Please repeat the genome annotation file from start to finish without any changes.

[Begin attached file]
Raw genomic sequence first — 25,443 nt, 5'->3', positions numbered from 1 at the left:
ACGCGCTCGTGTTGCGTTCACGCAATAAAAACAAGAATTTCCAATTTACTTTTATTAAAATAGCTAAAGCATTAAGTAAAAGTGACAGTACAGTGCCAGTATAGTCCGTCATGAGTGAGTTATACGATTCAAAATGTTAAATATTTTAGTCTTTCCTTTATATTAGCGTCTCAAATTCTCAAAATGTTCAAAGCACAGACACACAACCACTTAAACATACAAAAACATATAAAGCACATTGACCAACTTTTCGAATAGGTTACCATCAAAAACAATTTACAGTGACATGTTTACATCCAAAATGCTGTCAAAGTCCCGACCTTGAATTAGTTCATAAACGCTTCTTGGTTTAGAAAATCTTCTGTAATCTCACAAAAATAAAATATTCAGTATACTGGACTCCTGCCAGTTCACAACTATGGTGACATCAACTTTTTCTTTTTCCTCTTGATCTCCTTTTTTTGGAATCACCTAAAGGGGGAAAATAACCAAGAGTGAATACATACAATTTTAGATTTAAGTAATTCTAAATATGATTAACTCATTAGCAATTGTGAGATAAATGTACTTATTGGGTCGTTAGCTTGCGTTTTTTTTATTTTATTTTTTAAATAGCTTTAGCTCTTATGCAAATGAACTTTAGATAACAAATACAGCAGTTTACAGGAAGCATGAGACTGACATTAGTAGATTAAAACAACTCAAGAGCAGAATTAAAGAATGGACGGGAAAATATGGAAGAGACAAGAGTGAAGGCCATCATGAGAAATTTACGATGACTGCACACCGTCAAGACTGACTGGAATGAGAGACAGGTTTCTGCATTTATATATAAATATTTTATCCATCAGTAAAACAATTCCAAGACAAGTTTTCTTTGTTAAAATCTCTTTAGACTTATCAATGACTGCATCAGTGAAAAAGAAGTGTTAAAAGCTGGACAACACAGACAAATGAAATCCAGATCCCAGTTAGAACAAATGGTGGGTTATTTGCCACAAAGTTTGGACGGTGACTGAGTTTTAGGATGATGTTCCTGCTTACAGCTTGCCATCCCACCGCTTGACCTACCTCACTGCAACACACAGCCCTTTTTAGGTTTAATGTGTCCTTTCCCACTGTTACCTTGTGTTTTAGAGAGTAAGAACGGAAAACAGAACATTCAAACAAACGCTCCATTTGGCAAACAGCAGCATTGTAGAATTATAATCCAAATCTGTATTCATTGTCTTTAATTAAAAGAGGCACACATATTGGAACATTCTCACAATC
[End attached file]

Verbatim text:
Raw genomic sequence first — 25,443 nt, 5'->3', positions numbered from 1 at the left:
ACGCGCTCGTGTTGCGTTCACGCAATAAAAACAAGAATTTCCAATTTACTTTTATTAAAATAGCTAAAGCATTAAGTAAAAGTGACAGTACAGTGCCAGTATAGTCCGTCATGAGTGAGTTATACGATTCAAAATGTTAAATATTTTAGTCTTTCCTTTATATTAGCGTCTCAAATTCTCAAAATGTTCAAAGCACAGACACACAACCACTTAAACATACAAAAACATATAAAGCACATTGACCAACTTTTCGAATAGGTTACCATCAAAAACAATTTACAGTGACATGTTTACATCCAAAATGCTGTCAAAGTCCCGACCTTGAATTAGTTCATAAACGCTTCTTGGTTTAGAAAATCTTCTGTAATCTCACAAAAATAAAATATTCAGTATACTGGACTCCTGCCAGTTCACAACTATGGTGACATCAACTTTTTCTTTTTCCTCTTGATCTCCTTTTTTTGGAATCACCTAAAGGGGGAAAATAACCAAGAGTGAATACATACAATTTTAGATTTAAGTAATTCTAAATATGATTAACTCATTAGCAATTGTGAGATAAATGTACTTATTGGGTCGTTAGCTTGCGTTTTTTTTATTTTATTTTTTAAATAGCTTTAGCTCTTATGCAAATGAACTTTAGATAACAAATACAGCAGTTTACAGGAAGCATGAGACTGACATTAGTAGATTAAAACAACTCAAGAGCAGAATTAAAGAATGGACGGGAAAATATGGAAGAGACAAGAGTGAAGGCCATCATGAGAAATTTACGATGACTGCACACCGTCAAGACTGACTGGAATGAGAGACAGGTTTCTGCATTTATATATAAATATTTTATCCATCAGTAAAACAATTCCAAGACAAGTTTTCTTTGTTAAAATCTCTTTAGACTTATCAATGACTGCATCAGTGAAAAAGAAGTGTTAAAAGCTGGACAACACAGACAAATGAAATCCAGATCCCAGTTAGAACAAATGGTGGGTTATTTGCCACAAAGTTTGGACGGTGACTGAGTTTTAGGATGATGTTCCTGCTTACAGCTTGCCATCCCACCGCTTGACCTACCTCACTGCAACACACAGCCCTTTTTAGGTTTAATGTGTCCTTTCCCACTGTTACCTTGTGTTTTAGAGAGTAAGAACGGAAAACAGAACATTCAAACAAACGCTCCATTTGGCAAACAGCAGCATTGTAGAATTATAATCCAAATCTGTATTCATTGTCTTTAATTAAAAGAGGCACACATATTGGAACATTCTCACAATC